"It's not information overload, it's filter failure." (Clay Shirky)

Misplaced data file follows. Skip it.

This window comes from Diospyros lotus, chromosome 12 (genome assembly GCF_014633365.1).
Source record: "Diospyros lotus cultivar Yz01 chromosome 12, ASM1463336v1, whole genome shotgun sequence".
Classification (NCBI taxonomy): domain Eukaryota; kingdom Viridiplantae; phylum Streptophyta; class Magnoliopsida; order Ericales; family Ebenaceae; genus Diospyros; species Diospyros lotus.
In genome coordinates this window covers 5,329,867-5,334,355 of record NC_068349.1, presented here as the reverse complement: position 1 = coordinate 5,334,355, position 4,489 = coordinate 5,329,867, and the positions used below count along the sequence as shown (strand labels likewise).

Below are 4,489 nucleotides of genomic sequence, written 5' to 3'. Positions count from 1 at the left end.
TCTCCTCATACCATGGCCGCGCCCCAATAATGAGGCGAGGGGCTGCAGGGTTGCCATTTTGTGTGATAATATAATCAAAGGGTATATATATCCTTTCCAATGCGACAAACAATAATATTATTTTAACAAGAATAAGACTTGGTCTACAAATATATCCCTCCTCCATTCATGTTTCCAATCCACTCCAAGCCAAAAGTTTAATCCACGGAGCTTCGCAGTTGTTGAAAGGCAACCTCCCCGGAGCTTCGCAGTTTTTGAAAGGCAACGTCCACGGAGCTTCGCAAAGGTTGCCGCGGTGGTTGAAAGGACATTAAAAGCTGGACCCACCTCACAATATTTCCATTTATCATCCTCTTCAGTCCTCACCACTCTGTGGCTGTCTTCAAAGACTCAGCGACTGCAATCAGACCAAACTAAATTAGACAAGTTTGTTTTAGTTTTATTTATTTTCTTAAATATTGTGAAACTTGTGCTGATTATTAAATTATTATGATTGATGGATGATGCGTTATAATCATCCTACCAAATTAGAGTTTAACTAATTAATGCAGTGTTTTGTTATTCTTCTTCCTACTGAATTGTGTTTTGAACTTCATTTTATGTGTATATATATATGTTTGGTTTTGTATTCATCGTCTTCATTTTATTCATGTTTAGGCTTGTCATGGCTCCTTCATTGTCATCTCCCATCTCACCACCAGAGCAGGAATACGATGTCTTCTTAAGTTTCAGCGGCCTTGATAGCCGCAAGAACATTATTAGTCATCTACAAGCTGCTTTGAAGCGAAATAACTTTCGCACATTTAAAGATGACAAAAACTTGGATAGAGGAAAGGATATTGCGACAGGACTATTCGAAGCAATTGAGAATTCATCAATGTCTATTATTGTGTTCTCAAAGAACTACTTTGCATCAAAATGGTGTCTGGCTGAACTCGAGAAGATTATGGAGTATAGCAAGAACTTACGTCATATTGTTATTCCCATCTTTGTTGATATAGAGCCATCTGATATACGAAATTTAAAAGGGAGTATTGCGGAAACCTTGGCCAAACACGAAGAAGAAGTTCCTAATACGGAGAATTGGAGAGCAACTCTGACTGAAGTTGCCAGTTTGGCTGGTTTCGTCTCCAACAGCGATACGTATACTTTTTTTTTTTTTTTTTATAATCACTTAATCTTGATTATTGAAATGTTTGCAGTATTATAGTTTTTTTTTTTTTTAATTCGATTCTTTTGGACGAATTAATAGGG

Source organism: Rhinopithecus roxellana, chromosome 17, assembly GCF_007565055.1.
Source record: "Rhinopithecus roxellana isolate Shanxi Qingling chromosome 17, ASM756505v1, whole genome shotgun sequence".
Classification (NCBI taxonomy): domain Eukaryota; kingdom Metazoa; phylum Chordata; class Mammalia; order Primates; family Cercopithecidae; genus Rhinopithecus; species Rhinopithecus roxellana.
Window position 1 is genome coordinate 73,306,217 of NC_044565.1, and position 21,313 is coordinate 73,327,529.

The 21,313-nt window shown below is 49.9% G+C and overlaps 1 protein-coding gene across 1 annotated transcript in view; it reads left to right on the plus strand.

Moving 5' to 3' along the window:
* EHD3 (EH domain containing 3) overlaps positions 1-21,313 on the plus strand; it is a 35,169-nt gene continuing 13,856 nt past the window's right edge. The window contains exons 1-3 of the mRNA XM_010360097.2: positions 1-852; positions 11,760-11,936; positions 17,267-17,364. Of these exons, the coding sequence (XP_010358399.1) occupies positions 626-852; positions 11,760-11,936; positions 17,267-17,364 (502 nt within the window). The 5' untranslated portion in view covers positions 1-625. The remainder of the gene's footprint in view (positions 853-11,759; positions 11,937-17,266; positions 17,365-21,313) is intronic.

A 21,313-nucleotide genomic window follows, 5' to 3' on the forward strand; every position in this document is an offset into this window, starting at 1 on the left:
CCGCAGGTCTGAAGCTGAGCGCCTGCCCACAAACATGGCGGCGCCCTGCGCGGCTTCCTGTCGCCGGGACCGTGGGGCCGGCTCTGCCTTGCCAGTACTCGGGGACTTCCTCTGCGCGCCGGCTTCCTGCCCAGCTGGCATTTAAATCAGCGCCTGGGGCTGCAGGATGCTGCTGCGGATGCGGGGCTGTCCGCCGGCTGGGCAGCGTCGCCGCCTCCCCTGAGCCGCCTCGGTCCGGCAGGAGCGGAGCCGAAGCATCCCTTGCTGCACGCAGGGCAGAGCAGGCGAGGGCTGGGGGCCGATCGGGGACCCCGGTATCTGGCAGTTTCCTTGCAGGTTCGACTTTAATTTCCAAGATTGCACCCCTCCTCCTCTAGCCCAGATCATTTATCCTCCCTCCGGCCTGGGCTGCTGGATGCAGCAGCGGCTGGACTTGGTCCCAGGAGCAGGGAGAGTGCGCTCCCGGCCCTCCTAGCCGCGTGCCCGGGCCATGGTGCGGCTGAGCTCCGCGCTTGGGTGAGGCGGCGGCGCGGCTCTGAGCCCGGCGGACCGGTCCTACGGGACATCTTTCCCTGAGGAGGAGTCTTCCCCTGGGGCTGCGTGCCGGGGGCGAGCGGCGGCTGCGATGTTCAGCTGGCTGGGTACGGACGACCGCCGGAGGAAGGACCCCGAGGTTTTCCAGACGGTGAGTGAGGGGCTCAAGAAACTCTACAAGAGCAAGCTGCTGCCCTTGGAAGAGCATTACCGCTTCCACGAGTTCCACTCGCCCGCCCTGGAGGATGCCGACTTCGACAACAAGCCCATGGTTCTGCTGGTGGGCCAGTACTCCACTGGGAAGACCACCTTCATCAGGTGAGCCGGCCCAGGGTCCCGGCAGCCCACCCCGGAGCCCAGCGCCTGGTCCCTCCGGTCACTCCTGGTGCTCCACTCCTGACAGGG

Bonetta (2009) gave an excellent introduction to the micro-blogging service Twitter and its uses and limitations for scientific communication. We believe that other social networkingtoolsmerit a similar introduction, especiallythose that provide more effective filtering of scientifically relevant information than Twitter. We find that FriendFeed (already mentioned in the first online comment on the article, by Jo Badge) shares all of the features of Twitter but few of its limitations and provides many additional features valuable for scientists. Bonetta quotes Jonathan Weissman, a Howard Hughes Medical Institute investigator at the University of California, San Francisco: “I could see something similar to Twitter might be useful as a way for a group of scientists to share information. To ask questions like ‘Does anyone have a good antibody?’ ‘How much does everyone pay for oligos?’ ‘Does anyone have experience with this technique?’” It isprecisely for such and many more purposes that scientists use FriendFeed, which allows thecollection ofmany kinds of contributions, not just short text messages.